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5 Places to Eat Iconic New Orleans Foods

AAA/Laurie Sterbens
By AAA Travel Editor Laurie Sterbens
October 12, 2021
When it comes to New Orleans restaurants, deciding where to eat during your vacation can be overwhelming. After all, it’s a city known for its cuisine and home to more than 1,000 restaurants.
What makes New Orleans food so special? Three words: location, location, location. New Orleans is surrounded by water—fresh, saltwater and brackish—offering an abundance of fresh fish and shellfish. Founded at the site of a longstanding Native American trading post, its position where the Mississippi River meets the Gulf of Mexico results in a cultural melting pot of flavors, with French, German, Spanish, Italian, Native American, West African, Croatian and Chinese ingredients coming together to create Cajun and Creole flavors.
If this is your first trip to the city, look for places to eat where you can sample iconic New Orleans foods such as beignets, pralines, classic French Creole cuisine, po’boys, muffulettas and oysters—freshly shucked on the half shell or in classic dishes such as Oysters Bienville or Oysters Rockefeller. While you’ll find these at many local restaurants, these well-known establishments won’t disappoint.
AAA/Laurie Sterbens

Acme Oyster House

724 Iberville St.
(504) 522-5973
You’re likely to find a line outside this French Quarter favorite that’s been serving up fresh oysters since 1910. Get in the line. You’ll be rewarded with the juiciest, freshly shucked Gulf oysters around. If you’re not a raw oyster person, try them chargrilled—sizzling in herb butter sauce and topped with cheese—or fried, along with shrimp, on the Peace Maker po’boy. Pro tip: Try this spot at lunch, when you may find the line is shorter and faster. And if you’re offered a place at the bar, jump on it. You’ll have a front row seat to watch their master oyster shuckers at work.
AAA/Laurie Sterbens


713 St. Louis St.
(504) 581-4422
This AAA Three Diamond restaurant is worth a visit for the history alone—opened in 1840, the massive building features 14 dining rooms, each with a different theme and filled with photos and memorabilia. But if you want to experience French Creole fine dining, this is one of the best places to go. Operated by the same family since 1840, it’s where classic New Orleans dishes such as shrimp remoulade, oysters Bienville and oysters Rockefeller were invented. For something more budget friendly, try the $20 lunch special, where you can choose from a seasonally changing menu featuring a choice of appetizer, entrée and dessert. If offered, don’t miss the sizzling chargrilled oysters and pecan bread pudding. Pro tips: Reservations are recommended and there is a dress code. You don’t have to dress to the nines, but if you show up in a tank top and flip flops, they’ll probably turn you away.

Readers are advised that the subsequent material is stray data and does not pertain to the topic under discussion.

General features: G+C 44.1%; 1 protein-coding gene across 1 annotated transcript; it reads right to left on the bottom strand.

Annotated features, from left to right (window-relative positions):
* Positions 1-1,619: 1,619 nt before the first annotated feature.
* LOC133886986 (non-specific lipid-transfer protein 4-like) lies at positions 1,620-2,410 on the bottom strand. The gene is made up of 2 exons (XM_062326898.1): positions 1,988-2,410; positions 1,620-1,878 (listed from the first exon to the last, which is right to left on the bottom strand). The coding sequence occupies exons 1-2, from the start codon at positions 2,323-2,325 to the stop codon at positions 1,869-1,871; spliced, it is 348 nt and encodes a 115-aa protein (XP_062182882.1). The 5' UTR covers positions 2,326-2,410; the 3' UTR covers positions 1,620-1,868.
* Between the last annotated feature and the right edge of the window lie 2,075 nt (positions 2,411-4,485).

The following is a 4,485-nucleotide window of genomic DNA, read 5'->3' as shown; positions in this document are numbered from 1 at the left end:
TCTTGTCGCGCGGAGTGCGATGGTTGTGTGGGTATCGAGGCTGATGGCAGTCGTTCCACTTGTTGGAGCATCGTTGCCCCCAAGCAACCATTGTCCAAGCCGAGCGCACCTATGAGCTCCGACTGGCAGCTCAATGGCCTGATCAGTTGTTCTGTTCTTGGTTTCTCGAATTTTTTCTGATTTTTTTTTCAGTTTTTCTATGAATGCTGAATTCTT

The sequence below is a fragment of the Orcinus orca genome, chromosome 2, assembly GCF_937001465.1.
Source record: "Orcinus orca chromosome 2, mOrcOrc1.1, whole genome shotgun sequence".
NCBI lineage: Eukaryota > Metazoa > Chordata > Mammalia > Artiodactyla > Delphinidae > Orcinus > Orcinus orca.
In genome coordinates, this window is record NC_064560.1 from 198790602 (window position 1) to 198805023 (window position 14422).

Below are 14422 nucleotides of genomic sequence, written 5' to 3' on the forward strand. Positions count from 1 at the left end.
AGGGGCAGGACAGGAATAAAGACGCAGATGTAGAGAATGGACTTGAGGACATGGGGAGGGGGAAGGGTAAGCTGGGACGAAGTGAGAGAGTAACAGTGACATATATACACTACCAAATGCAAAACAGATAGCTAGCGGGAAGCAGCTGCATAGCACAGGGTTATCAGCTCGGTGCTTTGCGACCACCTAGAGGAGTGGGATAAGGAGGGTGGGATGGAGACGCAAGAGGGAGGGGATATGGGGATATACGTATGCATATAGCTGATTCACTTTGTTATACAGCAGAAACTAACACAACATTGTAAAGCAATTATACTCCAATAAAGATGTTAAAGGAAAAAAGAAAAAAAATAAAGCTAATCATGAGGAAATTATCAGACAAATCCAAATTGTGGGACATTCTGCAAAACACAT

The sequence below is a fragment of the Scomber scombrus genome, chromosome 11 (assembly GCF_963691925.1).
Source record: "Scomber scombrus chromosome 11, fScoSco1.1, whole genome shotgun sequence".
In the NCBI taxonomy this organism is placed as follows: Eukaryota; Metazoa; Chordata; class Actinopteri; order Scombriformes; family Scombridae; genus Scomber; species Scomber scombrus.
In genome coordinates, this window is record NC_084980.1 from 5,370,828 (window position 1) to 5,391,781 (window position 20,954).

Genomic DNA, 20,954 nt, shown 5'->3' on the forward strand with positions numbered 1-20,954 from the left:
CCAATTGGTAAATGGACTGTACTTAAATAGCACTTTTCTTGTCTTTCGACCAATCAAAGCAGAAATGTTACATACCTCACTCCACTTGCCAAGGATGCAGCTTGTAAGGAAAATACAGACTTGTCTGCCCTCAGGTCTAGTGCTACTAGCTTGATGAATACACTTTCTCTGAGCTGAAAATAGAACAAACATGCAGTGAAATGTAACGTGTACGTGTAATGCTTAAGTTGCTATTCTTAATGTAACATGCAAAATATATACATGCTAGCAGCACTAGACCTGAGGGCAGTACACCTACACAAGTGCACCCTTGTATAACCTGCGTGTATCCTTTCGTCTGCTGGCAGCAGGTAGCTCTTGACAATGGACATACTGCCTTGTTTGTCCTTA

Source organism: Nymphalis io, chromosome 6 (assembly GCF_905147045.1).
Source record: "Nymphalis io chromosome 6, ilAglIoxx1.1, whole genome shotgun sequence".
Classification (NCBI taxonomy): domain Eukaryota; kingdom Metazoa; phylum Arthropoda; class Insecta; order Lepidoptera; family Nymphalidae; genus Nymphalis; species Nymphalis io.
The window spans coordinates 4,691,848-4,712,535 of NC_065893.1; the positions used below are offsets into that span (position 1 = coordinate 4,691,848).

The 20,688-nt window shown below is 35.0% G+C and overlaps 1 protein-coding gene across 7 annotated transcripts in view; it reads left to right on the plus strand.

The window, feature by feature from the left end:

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AAA/Laurie Sterbens

Cafe Du Monde

800 Decatur St.
(504) 581-2914
This iconic café has been serving coffee and beignets in the French Market since 1862. Open 24 hours a day, seven days a week, its menu is simple: dark coffee with chicory, served black or au lait; fresh-squeezed orange juice; and beignets, square French doughnuts dusted with liberal amounts of powdered sugar. Iced coffee and soft drinks are relatively recent additions to the menu. As this is a popular tourist destination there is often a line, but it moves quickly.
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AAA/Laurie Sterbens

Central Grocery Company

923 Decatur St.
(504) 523-1620
Shelves filled with imported olive oil, pasta and other specialties line the walls of this old-fashioned Italian grocery where the famed muffuletta sandwich was invented by its founder, Sicilian immigrant Salvatore Lupo. The sandwich features ham, salami, and cheeses topped with olive salad served on split muffuletta bread, a round loaf similar to focaccia. Be warned: The full size is probably enough for four people, so bring a friend and order the half sandwich.
AAA/Laurie Sterbens

Laura's Candies

331 Chartres St.
(800) 992-9699
French settlers brought the praline to New Orleans, though the treat we know now is quite different from the original sugar-coated almonds. While sugar cane was plentiful in Louisiana, almonds were not, so the settlers used pecans. Butter and cream were added to form the fudgelike confection we know today. Laura’s Candies, said to be the city’s oldest candy store, offers a variety of flavors made fresh daily including traditional, chocolate, coconut and a melt-in-your-mouth delicious rum praline.